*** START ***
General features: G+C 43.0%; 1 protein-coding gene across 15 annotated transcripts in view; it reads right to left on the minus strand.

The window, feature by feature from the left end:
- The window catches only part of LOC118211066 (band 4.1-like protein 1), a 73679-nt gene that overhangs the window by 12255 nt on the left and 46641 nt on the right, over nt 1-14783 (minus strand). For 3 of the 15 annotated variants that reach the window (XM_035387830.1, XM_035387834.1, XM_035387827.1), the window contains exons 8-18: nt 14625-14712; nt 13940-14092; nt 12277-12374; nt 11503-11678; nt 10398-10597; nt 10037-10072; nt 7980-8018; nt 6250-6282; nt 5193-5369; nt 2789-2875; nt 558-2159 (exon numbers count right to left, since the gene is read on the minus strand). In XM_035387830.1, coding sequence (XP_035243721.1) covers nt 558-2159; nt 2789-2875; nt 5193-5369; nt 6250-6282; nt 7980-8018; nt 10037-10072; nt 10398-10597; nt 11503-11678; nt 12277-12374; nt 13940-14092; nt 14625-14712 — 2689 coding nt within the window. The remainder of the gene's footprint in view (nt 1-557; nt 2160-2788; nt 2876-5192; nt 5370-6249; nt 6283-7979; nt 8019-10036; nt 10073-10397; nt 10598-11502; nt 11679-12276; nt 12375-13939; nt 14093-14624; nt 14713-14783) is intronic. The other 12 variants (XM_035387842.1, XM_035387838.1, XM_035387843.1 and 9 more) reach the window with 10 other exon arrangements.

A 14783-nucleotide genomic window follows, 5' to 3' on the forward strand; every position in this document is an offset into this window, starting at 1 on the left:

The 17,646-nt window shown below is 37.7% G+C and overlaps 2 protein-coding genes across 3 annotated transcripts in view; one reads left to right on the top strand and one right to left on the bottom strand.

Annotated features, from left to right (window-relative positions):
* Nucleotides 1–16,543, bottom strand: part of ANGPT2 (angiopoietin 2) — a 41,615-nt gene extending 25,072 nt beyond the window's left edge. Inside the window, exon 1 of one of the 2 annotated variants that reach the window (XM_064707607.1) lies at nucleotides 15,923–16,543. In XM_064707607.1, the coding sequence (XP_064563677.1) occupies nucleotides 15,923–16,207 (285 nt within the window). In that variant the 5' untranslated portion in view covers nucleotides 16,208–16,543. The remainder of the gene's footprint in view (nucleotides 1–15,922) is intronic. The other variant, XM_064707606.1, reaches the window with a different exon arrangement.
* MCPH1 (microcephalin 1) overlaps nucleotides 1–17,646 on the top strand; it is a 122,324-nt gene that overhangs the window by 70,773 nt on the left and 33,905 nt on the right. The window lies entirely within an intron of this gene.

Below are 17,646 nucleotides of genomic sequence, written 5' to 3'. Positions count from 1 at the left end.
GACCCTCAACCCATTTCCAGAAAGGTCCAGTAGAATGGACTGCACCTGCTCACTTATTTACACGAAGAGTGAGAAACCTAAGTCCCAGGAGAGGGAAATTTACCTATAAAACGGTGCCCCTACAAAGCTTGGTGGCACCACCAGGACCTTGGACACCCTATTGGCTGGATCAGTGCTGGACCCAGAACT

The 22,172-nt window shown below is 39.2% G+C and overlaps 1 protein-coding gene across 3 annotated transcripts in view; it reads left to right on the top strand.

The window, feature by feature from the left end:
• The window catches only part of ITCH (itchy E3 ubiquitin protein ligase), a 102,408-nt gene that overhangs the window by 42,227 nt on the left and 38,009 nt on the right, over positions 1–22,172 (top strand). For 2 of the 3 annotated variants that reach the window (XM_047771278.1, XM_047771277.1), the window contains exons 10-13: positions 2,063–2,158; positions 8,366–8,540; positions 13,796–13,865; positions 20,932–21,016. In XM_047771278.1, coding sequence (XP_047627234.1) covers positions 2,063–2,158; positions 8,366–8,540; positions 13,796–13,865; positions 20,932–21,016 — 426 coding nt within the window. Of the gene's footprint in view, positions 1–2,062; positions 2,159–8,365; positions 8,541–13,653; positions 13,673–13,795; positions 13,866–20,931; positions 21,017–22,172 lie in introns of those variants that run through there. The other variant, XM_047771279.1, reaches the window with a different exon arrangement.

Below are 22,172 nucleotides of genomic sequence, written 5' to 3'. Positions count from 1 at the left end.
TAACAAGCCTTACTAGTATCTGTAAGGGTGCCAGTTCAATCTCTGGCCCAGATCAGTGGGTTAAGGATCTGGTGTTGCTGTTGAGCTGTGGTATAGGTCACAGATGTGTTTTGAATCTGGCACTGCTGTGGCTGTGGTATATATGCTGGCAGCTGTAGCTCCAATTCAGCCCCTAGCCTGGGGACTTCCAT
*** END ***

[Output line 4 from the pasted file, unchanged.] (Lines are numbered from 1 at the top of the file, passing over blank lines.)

A 14783-nucleotide genomic window follows, 5' to 3' on the forward strand; every position in this document is an offset into this window, starting at 1 on the left: